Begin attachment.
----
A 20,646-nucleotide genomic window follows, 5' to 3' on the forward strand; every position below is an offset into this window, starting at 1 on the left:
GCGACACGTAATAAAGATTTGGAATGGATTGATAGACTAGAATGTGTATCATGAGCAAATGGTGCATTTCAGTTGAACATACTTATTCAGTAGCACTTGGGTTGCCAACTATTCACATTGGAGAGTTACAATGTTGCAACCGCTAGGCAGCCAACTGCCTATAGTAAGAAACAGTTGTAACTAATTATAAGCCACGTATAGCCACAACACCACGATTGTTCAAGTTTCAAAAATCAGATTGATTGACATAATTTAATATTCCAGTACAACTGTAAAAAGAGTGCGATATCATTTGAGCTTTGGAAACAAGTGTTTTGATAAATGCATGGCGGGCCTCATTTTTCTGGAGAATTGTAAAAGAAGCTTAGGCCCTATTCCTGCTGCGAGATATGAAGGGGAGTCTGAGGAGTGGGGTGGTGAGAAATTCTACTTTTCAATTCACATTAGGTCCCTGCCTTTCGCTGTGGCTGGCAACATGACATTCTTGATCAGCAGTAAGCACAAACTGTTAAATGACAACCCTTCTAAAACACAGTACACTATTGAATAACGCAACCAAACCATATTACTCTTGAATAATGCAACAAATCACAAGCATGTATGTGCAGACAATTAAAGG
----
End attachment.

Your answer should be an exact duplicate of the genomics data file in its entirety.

A 20,646-nucleotide genomic window follows, 5' to 3' on the forward strand; every position below is an offset into this window, starting at 1 on the left:
GCGACACGTAATAAAGATTTGGAATGGATTGATAGACTAGAATGTGTATCATGAGCAAATGGTGCATTTCAGTTGAACATACTTATTCAGTAGCACTTGGGTTGCCAACTATTCACATTGGAGAGTTACAATGTTGCAACCGCTAGGCAGCCAACTGCCTATAGTAAGAAACAGTTGTAACTAATTATAAGCCACGTATAGCCACAACACCACGATTGTTCAAGTTTCAAAAATCAGATTGATTGACATAATTTAATATTCCAGTACAACTGTAAAAAGAGTGCGATATCATTTGAGCTTTGGAAACAAGTGTTTTGATAAATGCATGGCGGGCCTCATTTTTCTGGAGAATTGTAAAAGAAGCTTAGGCCCTATTCCTGCTGCGAGATATGAAGGGGAGTCTGAGGAGTGGGGTGGTGAGAAATTCTACTTTTCAATTCACATTAGGTCCCTGCCTTTCGCTGTGGCTGGCAACATGACATTCTTGATCAGCAGTAAGCACAAACTGTTAAATGACAACCCTTCTAAAACACAGTACACTATTGAATAACGCAACCAAACCATATTACTCTTGAATAATGCAACAAATCACAAGCATGTATGTGCAGACAATTAAAGG